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CEO's advice to the next president on how to fix health care

healthcare costs
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Whatever happens in the November elections, the cost of health care will soon rise to the top of challenges facing the new president and Congress.

On the Affordable Care Act's (ACA) exchanges, the requested premium increases for average silver-tier plans for 2017 averaged 11 percent, a recent analysis of 14 states found. Looming price hikes do not appear to be limited to the states in the report. Illinois, for example, made headlines just last week over proposed jumps of up to 45 percent. Cheaper plans are being offered but come with sky-high deductibles.

A bipartisan approach to fixing the health care law's problems could start by offering refundable tax credits to all, instead of restricting subsidies to primarily low-income enrollees. Doing so would appease those calling for greater access and those seeking more competition. If the tax credits covered the cost of basic, low-priced plans, every consumer would have access to a proliferation of choices.

Moreover, consumers who preferred more coverage would have to pay the additional costs directly out of pocket, giving providers strong incentives to make prices more affordable for even the most expensive plans. Cost-saving innovations that providers may enact include back-office management improvements and shifting reimbursement models away from inflation-prone, fee-for-service medicine to a pay-for-performance model.

"Americans remain divided over the Affordable Care Act, though price increases strain the wallets of all. The turmoil of this election season has pushed health care to the sidelines, but once the dust settles, the new president and Congress will have the opportunity to fix issues with access, quality, and cost."

Health insurance models with a similar structure already have demonstrated success. Wisconsin's government employees, for example, can purchase an array of insurance plans with fixed-dollar contributions but must pay the incremental costs if they choose more-costly plans. In Dane County, home to an exceptionally large proportion of government workers, premium increases have risen far more slowly than in the rest of the state—costing 16 percent less in 2013.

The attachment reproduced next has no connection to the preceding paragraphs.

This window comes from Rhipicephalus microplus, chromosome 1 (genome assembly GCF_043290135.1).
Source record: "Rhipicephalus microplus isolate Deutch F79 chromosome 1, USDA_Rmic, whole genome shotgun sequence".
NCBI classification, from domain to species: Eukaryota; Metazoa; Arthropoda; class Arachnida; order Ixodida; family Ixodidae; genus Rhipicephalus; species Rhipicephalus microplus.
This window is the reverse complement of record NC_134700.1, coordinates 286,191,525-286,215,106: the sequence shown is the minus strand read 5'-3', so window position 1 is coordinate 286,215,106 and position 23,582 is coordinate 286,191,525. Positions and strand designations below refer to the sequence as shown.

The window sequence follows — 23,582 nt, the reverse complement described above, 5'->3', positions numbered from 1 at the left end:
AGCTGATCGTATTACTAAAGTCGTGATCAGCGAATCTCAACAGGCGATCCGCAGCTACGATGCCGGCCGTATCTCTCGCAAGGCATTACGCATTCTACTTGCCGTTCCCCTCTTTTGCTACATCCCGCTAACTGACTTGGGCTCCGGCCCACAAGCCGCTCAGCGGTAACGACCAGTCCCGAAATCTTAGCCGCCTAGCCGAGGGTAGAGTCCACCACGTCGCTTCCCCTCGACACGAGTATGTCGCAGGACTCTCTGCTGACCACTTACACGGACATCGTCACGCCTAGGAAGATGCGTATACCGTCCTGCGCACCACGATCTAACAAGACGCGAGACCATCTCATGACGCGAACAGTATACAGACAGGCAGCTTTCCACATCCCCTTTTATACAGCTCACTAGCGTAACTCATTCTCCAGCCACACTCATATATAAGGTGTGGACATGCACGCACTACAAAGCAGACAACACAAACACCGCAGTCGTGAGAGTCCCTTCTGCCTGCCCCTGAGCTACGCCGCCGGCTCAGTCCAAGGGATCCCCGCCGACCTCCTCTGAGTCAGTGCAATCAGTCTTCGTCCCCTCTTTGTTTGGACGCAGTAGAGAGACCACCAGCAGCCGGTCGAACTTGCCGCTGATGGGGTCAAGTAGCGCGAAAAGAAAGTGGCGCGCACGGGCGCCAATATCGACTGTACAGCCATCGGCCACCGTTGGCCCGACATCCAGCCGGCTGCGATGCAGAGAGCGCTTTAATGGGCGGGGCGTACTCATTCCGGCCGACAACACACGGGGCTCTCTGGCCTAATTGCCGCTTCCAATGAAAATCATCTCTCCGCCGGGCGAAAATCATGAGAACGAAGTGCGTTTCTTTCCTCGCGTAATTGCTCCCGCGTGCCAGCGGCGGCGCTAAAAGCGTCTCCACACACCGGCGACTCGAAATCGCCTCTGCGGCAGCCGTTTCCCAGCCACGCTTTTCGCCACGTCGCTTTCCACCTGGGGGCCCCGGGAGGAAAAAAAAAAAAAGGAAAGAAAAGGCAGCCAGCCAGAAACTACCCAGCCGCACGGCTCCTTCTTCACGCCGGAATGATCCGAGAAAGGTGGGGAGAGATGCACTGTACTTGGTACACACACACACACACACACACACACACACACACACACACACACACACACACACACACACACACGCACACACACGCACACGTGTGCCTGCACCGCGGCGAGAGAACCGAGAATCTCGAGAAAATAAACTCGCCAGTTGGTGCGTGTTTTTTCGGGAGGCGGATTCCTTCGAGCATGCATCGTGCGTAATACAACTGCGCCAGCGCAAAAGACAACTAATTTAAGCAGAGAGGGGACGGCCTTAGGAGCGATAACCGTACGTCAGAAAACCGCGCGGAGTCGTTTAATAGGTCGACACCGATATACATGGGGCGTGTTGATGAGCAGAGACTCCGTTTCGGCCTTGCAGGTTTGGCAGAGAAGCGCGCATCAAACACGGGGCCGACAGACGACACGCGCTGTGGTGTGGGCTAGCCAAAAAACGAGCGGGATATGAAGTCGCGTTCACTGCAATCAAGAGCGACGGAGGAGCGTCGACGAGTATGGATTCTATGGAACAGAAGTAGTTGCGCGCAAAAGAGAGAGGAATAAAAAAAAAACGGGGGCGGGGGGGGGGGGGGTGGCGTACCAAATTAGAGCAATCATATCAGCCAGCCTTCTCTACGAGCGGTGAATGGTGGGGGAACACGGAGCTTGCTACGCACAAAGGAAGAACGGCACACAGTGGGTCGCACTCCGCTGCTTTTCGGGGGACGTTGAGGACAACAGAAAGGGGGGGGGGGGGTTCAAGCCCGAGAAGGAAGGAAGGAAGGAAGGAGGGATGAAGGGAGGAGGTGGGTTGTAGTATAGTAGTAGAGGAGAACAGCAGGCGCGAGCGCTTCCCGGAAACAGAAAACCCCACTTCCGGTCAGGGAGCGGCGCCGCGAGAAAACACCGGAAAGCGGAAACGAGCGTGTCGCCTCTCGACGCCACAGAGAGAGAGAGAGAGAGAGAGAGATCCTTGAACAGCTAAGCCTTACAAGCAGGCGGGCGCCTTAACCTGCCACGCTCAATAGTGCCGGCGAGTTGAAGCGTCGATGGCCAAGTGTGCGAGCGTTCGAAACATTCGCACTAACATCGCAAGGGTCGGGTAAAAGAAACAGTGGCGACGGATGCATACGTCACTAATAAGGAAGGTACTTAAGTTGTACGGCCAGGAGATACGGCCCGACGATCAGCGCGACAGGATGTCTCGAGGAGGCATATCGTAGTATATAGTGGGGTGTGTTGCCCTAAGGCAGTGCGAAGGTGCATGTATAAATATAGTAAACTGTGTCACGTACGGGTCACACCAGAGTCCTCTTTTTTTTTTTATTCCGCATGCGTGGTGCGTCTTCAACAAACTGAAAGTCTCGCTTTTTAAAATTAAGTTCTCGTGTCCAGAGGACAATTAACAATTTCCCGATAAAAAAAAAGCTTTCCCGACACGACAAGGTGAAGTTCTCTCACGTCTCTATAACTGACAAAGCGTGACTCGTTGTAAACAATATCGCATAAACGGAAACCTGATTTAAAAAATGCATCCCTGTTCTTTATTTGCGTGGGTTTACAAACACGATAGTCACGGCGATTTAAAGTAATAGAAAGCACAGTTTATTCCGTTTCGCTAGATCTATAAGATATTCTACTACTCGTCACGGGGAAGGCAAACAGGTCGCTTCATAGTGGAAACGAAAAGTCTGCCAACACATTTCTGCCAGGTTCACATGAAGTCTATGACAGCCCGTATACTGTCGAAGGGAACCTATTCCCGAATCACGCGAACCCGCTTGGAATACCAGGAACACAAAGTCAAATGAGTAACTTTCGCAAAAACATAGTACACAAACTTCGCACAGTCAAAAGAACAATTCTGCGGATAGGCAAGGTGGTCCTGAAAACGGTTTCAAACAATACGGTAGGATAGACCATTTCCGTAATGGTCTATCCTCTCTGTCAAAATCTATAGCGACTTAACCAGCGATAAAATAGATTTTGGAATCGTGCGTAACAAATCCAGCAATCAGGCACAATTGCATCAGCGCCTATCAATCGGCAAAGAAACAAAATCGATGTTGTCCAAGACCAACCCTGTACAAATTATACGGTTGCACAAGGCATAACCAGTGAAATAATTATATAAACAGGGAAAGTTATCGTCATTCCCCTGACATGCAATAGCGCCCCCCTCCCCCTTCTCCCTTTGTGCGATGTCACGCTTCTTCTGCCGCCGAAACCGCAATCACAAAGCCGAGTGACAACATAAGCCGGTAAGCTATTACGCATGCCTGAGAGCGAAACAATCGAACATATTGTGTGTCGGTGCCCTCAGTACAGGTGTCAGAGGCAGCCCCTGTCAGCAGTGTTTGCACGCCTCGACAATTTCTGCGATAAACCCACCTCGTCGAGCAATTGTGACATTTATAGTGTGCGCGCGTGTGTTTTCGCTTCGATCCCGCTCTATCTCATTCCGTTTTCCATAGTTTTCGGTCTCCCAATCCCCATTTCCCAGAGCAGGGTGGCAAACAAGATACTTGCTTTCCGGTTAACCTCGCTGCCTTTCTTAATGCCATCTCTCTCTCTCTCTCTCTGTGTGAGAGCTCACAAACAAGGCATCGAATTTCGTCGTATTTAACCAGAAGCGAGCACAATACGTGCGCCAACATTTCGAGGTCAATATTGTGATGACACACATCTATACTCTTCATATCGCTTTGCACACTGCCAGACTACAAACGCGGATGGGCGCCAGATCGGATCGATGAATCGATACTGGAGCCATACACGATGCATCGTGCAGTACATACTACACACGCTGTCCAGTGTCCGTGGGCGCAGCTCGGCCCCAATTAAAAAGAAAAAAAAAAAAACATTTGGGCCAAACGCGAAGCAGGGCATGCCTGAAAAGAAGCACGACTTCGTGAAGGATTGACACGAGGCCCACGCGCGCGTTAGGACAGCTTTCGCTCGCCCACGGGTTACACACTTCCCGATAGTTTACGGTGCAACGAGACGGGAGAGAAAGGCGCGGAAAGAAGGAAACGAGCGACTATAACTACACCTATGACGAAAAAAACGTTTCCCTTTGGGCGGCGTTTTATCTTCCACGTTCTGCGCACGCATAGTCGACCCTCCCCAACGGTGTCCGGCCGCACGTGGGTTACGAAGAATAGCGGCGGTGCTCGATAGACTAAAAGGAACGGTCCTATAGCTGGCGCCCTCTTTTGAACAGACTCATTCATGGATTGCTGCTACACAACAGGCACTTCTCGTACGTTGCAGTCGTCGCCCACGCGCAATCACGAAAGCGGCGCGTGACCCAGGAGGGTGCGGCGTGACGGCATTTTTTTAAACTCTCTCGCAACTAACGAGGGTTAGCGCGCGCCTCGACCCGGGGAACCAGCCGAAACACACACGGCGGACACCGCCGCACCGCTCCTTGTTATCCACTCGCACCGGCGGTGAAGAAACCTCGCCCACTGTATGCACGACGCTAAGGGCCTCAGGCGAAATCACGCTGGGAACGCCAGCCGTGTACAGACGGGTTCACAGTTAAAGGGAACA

Removing ineffective regulations also could lower the cost of care. For example, the regulations that govern the exchanges could allow for more channels of distribution. Rules currently limit the number of exchanges to one per state, but a natural market for affordable care may be within a particular region of the state, not throughout the state itself.

For that reason, allowing for multiple exchanges that offered localized pricing would make good financial sense in some states, including ones where the cost of doing business in, for example, an affluent city far exceeds the cost in a suburb. California adopted a similar approach. The agency that runs its public employees' health insurance prices its plans separately in five different markets within the state. In this way, plans for rural areas, where costs typically are lower, can be priced lower.

Reforms also must allow for the exchanges and broader insurance market to operate across state lines. Today, consumers purchase an endless array of products and goods from across the country, yet current policies confine health insurance shoppers to purchasing insurance from a company licensed to offer insurance in their state. Establishing a nationwide, 50-state marketplace would expand substantially the number of plans competing for consumers' business.

Americans remain divided over the Affordable Care Act, though price increases strain the wallets of all. The turmoil of this election season has pushed health care to the sidelines, but once the dust settles, the new president and Congress will have the opportunity to fix issues with access, quality, and cost. They can seize the occasion by expanding market incentives while building on the gains in broadened access.

Commentary by Steve Odland, CEO of the Committee for Economic Development and former CEO of Office Depot and AutoZone. Follow him on Twitter @CEDUpdate and @SteveOdland.

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